Leg Pain

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Last July 4th Nanook and I pulled into the driveway of our daughter’s house after a two day road trip.  Yeah, we made it, and we made it in time for the July 4th barbecue that included Anna Mae (daughter), JR (son-in-law), our grandson, and JR’s family.  As I climbed out of the car, I felt a sharp pain in the back of my left leg.  It was like a cramp, but the cramp would not release.  I thought the problem was just sitting behind the wheel of the car too long.  It’ll pass, I thought.  But it didn’t.  It was a constant companion for the whole visit, the two day road trip home, and the rest of the summer and fall.  The curious thing was that while the pain remained in the back of the left leg, it would appear in different areas of the leg.  Ibuprofen helped.  But it was there.  The odd thing was it would only appear when I stood or moved about.  Whenever I sat, all was good.  I decided I would live with it; it’s a natural effect of aging, right?

One morning in October I woke-up with a severe pain in my right knee, the opposite leg.  I called my doctor; she referred me to an orthopedic knee specialist.  He got me in right away.  X-rays showed some arthritis.  He shot the knee with cortisone, and ordered physical therapy.  The cortisone was a miracle, the pain was 90% gone within hours.  Yeah!!

Two days later I started physical therapy to improve knee function.  Andy, my physical therapist, noticed the additional problem of the left leg.  I told Andy the story.  He said I should see an orthopedic back doctor which I did.  The back doctor x-rayed my back and sent me off for an MRI.  The diagnosis?  Stenosis.  Stenosis is the shrinking of the back that encases the nerve root between the back and legs.  It restricts the movement of the nerves which causes the pain.  The doc sent me back to Andy for more physical therapy for the left leg.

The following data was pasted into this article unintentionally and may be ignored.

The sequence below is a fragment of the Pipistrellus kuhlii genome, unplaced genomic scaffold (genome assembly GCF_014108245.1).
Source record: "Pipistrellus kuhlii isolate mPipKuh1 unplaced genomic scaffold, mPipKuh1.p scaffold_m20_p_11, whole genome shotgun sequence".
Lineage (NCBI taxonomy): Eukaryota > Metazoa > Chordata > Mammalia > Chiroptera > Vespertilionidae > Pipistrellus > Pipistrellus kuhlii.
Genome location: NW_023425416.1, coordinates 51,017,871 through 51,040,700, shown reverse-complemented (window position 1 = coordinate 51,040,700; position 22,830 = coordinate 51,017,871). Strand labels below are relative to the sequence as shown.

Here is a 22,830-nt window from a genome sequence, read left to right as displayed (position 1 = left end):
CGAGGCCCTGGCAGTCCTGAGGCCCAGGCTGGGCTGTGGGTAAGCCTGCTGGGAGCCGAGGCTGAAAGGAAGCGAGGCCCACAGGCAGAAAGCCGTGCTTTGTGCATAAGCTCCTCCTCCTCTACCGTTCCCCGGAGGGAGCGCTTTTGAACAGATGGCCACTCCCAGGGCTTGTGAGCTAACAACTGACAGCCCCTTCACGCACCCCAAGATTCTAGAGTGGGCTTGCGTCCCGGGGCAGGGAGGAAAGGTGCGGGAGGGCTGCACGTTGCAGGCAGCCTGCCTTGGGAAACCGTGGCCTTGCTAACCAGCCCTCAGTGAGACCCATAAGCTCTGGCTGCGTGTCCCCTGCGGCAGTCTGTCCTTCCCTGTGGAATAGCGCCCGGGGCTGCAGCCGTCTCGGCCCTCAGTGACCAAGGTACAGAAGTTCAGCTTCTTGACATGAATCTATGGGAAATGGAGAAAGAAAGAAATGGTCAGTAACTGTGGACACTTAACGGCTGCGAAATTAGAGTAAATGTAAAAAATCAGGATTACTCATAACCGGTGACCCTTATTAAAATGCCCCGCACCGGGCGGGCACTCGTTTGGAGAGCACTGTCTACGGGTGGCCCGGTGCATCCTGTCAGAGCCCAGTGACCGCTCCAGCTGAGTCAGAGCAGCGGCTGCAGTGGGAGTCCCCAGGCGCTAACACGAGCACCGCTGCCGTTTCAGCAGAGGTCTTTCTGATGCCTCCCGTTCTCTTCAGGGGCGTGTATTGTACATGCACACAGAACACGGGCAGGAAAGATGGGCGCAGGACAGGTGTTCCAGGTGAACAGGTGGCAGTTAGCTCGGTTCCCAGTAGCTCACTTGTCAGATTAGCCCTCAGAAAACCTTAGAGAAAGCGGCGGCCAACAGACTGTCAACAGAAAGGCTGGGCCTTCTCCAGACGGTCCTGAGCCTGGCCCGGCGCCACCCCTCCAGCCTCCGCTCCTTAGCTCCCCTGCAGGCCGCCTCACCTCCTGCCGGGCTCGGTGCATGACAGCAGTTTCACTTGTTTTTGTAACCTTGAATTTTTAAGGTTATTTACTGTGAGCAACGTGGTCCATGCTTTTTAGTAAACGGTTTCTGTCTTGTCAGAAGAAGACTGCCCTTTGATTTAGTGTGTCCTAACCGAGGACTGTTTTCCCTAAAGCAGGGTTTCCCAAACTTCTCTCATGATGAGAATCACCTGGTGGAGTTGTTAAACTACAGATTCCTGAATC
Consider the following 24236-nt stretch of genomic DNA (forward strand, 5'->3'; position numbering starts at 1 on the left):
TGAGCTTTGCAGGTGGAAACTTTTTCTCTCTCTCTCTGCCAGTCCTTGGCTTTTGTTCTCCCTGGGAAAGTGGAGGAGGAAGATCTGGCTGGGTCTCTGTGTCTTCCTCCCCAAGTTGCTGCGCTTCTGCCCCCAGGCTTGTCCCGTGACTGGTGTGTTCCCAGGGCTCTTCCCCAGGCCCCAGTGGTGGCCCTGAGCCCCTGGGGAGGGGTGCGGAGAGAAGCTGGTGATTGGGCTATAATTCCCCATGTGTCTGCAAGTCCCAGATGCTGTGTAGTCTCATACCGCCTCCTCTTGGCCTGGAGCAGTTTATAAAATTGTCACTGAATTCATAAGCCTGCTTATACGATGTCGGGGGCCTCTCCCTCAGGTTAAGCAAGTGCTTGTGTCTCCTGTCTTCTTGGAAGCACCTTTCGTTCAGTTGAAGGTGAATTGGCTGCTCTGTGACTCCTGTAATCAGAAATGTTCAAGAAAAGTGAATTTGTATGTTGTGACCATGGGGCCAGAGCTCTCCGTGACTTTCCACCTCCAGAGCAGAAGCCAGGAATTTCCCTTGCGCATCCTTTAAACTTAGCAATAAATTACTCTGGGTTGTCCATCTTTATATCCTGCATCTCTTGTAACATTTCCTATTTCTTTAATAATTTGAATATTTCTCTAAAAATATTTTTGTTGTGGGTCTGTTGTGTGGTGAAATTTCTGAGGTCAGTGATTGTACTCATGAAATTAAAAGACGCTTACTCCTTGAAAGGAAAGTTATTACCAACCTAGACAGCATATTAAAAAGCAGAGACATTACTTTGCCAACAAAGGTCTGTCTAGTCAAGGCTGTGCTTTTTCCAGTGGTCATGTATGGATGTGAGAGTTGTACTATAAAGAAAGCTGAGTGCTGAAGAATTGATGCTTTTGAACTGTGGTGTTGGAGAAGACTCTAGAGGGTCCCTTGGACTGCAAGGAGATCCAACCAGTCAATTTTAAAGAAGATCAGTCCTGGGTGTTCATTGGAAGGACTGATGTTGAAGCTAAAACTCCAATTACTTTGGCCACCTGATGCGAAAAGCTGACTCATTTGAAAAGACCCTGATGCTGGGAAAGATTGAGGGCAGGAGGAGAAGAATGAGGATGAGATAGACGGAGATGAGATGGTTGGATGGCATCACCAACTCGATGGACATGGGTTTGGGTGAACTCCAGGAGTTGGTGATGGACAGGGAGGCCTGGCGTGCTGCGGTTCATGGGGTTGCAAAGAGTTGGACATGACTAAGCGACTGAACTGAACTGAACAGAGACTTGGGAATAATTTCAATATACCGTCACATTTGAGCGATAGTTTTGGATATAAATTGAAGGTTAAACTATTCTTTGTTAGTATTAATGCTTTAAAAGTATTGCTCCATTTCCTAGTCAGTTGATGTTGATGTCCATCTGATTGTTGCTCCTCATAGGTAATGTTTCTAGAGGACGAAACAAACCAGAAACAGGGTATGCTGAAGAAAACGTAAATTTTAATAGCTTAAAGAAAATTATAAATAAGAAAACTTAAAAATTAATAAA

While doing my twice-weekly PT sessions, my back doctor wanted to check the blood flow in my legs.  I saw another specialist who ordered a cat scan.  The results of the scan showed that the main artery of the RIGHT leg and a belly vein are completely blocked.  As I went into panic mode, the doctor told me it’s OK.  Most likely I have had this condition most of my life.  The body made corrections and created the required pathways for needed blood flow.  One more test is ordered to see if the legs are getting the required blood.  That test came back showing normal blood flow in the legs.  I now (along with my doctors) knew everything about my legs that is humanly possible, except one thing, the leg pain remained.  I’m sent back to Andy and more physical therapy.

Andy noticed something about my legs that I’ve known all my life.  My right leg is about ¾ of an inch shorter than my left.  The cumulative effect of this lifelong condition is that uneven pressure has been applied to my hips and legs.  Add in the stenosis and you have the answer to my leg pain problem.  Andy prescribed a set of exercises that I do at home that loosens the pressure caused by the stenosis.  He also fitted me with a set of orthotic shoe inserts to reduce the effects of the short leg.  I do the exercises daily and always use the shoes with the inserts.  I am happy to report the treatment works.

While I still experience some leg pain late in the evening, the worst is over.  It took quite an effort from the team of medical practitioners to arrive at a solution.  The rest is up to me.  I do my exercises every day, and always wear my corrected shoes.

Do you have a story you want to share?  rChance readers would like to read about it!

Remember, it’s rChance to Thrive, Every Day and in Every Way. 

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